It's been a bit since Book Talk by the Sea has featured a Poem of the Week, and today it returns. Poetry complements all seasons, but there's a particular soothing quality to the way it embraces autumn's nostalgic aura and earthy undertones. Sarah Yi-Mei Tsiang's poem "Visit" uses typical autumnal elements of leaves, apples, and orchards but with them encases a brief, haunting, beautiful narrative of familial love and loss. It reminds us that father-daughter relationships (and our bodies) are of the earth, as too is the harvest of autumn.
Tsiang is a poet and children's book author from Kingston, Ontario. Her debut collection of poetry, Sweet Devilry, was published in 2011, and she has gone to write additional award-winning work, much of which is full of the experiences of motherhood. "Visit" was featured as part of the League of Canadian Poets' Poem in Your Pocket Day collection.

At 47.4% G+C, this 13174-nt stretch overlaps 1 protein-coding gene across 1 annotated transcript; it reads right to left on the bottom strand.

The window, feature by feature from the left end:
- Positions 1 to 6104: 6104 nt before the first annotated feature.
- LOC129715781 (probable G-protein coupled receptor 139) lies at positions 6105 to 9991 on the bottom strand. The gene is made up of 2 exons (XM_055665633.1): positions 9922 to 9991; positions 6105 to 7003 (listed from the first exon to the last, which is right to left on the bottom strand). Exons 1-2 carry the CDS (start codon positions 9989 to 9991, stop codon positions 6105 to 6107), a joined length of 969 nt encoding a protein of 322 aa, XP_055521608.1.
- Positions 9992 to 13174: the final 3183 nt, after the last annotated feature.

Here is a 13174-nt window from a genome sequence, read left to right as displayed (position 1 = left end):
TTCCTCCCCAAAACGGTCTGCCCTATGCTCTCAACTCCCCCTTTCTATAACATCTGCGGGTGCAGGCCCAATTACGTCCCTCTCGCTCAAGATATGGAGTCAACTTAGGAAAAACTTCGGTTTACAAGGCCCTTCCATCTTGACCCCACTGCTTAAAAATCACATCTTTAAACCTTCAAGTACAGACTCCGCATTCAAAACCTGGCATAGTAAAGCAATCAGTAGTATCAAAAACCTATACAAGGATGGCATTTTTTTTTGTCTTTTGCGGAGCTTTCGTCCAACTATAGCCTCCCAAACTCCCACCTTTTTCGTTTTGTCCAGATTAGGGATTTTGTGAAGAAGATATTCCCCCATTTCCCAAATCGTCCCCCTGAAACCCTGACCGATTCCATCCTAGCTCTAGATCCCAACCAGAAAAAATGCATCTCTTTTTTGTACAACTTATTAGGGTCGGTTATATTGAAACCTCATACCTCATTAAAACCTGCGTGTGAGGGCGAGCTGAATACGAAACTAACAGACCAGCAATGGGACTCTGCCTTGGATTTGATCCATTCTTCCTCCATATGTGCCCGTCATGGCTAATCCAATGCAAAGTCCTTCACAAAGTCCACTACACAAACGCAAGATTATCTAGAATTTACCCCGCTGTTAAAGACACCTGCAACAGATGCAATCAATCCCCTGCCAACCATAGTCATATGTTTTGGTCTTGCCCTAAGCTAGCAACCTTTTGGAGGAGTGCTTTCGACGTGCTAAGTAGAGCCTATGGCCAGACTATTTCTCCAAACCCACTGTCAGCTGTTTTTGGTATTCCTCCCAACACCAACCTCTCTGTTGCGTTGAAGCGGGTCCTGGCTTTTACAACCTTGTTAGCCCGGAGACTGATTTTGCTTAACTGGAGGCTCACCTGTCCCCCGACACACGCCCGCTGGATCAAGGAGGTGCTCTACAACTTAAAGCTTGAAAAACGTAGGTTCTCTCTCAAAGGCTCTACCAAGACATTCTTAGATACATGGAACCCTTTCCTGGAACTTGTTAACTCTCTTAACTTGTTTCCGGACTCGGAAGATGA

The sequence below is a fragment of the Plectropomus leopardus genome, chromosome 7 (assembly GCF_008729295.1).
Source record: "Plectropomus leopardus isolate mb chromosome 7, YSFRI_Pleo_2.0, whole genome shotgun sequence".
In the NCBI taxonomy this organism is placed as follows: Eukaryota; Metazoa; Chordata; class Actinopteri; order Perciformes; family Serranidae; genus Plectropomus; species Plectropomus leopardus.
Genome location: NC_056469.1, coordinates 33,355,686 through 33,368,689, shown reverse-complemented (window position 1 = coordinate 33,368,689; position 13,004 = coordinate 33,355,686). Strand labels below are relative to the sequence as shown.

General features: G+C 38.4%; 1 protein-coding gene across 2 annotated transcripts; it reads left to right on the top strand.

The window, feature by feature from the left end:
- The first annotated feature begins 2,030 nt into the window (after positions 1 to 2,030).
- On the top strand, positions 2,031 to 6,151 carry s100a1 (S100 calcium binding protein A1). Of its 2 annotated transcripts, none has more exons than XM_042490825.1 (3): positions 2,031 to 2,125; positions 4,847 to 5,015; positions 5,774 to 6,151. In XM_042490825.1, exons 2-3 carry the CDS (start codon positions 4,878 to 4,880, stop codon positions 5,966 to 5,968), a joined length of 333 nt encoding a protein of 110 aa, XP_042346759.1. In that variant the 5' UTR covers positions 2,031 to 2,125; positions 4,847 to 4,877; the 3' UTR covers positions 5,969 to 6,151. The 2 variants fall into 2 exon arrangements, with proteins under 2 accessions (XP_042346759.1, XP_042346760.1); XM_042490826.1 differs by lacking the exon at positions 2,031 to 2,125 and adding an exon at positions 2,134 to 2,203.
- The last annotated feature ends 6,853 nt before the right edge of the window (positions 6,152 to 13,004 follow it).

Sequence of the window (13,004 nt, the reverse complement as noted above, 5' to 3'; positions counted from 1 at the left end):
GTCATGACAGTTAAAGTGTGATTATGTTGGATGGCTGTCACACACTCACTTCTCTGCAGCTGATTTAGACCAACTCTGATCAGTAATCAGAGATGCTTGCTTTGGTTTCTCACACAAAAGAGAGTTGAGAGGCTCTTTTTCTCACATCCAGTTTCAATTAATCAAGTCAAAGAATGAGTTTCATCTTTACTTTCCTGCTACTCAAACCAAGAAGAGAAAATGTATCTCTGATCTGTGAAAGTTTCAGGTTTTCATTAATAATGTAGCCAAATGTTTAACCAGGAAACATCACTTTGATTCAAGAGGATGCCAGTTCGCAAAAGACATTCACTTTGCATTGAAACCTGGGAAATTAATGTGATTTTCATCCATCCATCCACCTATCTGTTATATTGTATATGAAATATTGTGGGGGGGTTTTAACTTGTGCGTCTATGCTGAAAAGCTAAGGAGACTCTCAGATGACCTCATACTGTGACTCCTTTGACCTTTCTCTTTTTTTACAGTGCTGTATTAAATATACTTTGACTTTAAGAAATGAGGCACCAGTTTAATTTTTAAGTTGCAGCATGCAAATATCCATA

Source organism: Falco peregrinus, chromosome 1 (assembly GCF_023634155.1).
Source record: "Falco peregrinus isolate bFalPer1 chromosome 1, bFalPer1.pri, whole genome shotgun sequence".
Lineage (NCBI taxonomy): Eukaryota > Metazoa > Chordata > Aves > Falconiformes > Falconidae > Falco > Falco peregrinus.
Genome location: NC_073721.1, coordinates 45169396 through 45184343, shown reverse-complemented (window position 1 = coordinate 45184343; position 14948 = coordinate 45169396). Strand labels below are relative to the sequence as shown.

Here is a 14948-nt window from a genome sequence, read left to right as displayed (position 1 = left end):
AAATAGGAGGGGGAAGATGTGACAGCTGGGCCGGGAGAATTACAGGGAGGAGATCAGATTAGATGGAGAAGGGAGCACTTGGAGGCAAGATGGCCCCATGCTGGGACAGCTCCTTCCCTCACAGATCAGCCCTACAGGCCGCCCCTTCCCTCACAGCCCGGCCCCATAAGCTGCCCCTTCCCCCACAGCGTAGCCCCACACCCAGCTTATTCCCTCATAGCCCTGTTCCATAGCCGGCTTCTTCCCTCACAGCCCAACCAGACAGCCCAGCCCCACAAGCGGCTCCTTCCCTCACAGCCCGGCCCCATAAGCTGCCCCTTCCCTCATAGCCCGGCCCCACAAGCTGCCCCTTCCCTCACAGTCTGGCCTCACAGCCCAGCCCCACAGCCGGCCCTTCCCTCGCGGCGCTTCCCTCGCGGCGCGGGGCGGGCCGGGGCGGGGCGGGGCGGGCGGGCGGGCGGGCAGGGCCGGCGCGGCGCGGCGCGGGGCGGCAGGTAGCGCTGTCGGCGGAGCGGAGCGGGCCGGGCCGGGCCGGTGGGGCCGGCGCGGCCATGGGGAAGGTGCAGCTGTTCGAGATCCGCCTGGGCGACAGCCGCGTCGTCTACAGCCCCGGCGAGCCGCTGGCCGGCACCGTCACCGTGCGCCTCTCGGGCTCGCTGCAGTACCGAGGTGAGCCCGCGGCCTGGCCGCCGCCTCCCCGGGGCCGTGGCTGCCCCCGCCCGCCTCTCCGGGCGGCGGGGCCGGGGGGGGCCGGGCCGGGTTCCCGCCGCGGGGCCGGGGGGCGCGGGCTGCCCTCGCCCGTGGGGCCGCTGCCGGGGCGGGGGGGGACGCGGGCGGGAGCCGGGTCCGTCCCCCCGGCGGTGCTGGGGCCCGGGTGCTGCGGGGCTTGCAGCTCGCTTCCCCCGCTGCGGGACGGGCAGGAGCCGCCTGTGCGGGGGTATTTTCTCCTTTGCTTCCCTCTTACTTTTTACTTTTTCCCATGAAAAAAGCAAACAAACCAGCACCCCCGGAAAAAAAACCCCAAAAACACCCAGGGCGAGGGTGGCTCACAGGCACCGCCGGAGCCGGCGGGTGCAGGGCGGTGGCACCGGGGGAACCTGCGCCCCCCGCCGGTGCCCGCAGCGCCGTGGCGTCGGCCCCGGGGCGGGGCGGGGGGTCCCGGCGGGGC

I saw my father yesterday,
sitting on the wall of his mausoleum.
He held my hand and told me he forgave me
and I asked, for what?
He smelled of apples, an autumn of leaves
for skin. I remember you like this, I said,
a harvest—an orchard of a man.
He opened his shirt, plucked a plum
from his lungs and held it out to me.
Everything, he said, is a way of remembering.
- Sarah Tsiang
From Sweet Devilry